On the eve of his wedding, a young sailor named Edmond Dantès is wrongly accused of treason and imprisoned for life in the Château d’If, a reputedly impregnable island fortress. After a daring escape, Dantès unearths a treasure revealed to him by another prisoner and devotes the rest of his life to tracking down and punishing the enemies who wronged him, in disguise as the mysterious Count of Monte Cristo. Set against the dramatic upheavals of the years after Napoleon, Alexandre Dumas’s epic tale of betrayal and revenge is one of the most thrilling and enduringly popular adventure novels ever written.

“Dumas was . . . a summit of art. Nobody ever could, or did, or will improve upon Dumas’s romances and plays.” —George Bernard Shaw 
Alexandre Dumas (1802–1870) lived a life as romantic as that depicted in his famous novels. He was born in Villers-Cotterêts, France. His early education was scanty, but his beautiful handwriting secured him a position in Paris in 1822 with the du’Orléans, where he read voraciously and began to write. His first play, Henri III et sa cour (1829), scored a resounding success for its author and the romantic movement. His lavish spending and flamboyant habits led to the construction of his fabulous Château de Monte-Cristo, and in 1851 he fled to Belgium to escape creditors. Dumas’s overall literary output reached more than 277 volumes, but his brilliant historical novels made him the most universally read of all French novelists. With collaborators, mainly Auguste Maquet, Dumas wrote such works as The Three Musketeers (1843–1844); its sequels, Twenty Years After (1845) and the great mystery The Man in the Iron Mask (1845–1850); and The Count of Monte Cristo (1844). His work ignored historical accuracy, psychology, and analysis, but its thrilling adventure and exuberant inventiveness continued to delight readers, and Dumas remains one of the prodigies of nineteenth-century French literature. View titles by Alexandre Dumas
"Dumas was...a summit of art. Nobody ever could, or did, or will improve upon Dumas's romances and plays."—George Bernard Shaw


“A piece of perfect storytelling.”—Robert Louis Stevenson

About

On the eve of his wedding, a young sailor named Edmond Dantès is wrongly accused of treason and imprisoned for life in the Château d’If, a reputedly impregnable island fortress. After a daring escape, Dantès unearths a treasure revealed to him by another prisoner and devotes the rest of his life to tracking down and punishing the enemies who wronged him, in disguise as the mysterious Count of Monte Cristo. Set against the dramatic upheavals of the years after Napoleon, Alexandre Dumas’s epic tale of betrayal and revenge is one of the most thrilling and enduringly popular adventure novels ever written.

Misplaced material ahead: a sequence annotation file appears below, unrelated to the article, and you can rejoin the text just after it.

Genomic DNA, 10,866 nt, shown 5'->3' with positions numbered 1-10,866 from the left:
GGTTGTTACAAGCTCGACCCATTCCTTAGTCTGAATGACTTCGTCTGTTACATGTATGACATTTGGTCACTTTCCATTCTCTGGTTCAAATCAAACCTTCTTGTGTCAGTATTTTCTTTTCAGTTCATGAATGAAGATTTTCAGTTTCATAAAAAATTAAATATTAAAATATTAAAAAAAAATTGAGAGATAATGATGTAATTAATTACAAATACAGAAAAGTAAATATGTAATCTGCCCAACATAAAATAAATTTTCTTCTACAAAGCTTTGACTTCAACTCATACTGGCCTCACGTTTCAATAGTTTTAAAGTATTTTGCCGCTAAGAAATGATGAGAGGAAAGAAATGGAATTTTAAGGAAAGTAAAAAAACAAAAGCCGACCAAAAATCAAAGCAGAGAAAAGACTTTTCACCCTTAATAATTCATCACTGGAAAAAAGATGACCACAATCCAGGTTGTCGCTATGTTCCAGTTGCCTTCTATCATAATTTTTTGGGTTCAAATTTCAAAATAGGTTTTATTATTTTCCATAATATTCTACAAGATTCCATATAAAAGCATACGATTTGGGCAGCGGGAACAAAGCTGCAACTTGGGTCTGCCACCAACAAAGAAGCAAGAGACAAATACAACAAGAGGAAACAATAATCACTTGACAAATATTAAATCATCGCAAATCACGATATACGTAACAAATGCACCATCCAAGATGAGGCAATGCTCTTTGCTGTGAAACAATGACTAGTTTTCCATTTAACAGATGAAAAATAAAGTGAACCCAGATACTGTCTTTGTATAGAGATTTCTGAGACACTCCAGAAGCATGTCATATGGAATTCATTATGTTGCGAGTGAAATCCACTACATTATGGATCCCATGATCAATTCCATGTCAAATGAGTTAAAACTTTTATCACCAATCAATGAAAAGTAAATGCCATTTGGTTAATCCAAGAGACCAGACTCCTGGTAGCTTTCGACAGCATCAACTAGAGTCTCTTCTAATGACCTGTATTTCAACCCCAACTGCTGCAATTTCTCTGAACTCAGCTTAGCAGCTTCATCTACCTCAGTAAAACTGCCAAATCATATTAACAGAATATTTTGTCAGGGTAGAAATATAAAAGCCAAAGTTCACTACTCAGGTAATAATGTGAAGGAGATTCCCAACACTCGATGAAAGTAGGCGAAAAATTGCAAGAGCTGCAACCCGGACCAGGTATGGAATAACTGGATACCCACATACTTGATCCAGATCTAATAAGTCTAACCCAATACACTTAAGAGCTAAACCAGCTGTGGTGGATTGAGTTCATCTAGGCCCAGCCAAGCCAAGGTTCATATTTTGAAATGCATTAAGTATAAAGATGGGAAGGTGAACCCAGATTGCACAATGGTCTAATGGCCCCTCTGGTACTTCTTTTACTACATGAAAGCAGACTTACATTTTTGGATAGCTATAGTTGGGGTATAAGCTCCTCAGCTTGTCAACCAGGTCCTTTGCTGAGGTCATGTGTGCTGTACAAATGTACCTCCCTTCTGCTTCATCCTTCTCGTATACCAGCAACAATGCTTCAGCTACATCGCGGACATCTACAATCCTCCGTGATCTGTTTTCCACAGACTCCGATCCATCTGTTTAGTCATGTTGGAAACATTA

“Dumas was . . . a summit of art. Nobody ever could, or did, or will improve upon Dumas’s romances and plays.” —George Bernard Shaw 

Author

Alexandre Dumas (1802–1870) lived a life as romantic as that depicted in his famous novels. He was born in Villers-Cotterêts, France. His early education was scanty, but his beautiful handwriting secured him a position in Paris in 1822 with the du’Orléans, where he read voraciously and began to write. His first play, Henri III et sa cour (1829), scored a resounding success for its author and the romantic movement. His lavish spending and flamboyant habits led to the construction of his fabulous Château de Monte-Cristo, and in 1851 he fled to Belgium to escape creditors. Dumas’s overall literary output reached more than 277 volumes, but his brilliant historical novels made him the most universally read of all French novelists. With collaborators, mainly Auguste Maquet, Dumas wrote such works as The Three Musketeers (1843–1844); its sequels, Twenty Years After (1845) and the great mystery The Man in the Iron Mask (1845–1850); and The Count of Monte Cristo (1844). His work ignored historical accuracy, psychology, and analysis, but its thrilling adventure and exuberant inventiveness continued to delight readers, and Dumas remains one of the prodigies of nineteenth-century French literature. View titles by Alexandre Dumas

Praise

"Dumas was...a summit of art. Nobody ever could, or did, or will improve upon Dumas's romances and plays."—George Bernard Shaw


“A piece of perfect storytelling.”—Robert Louis Stevenson

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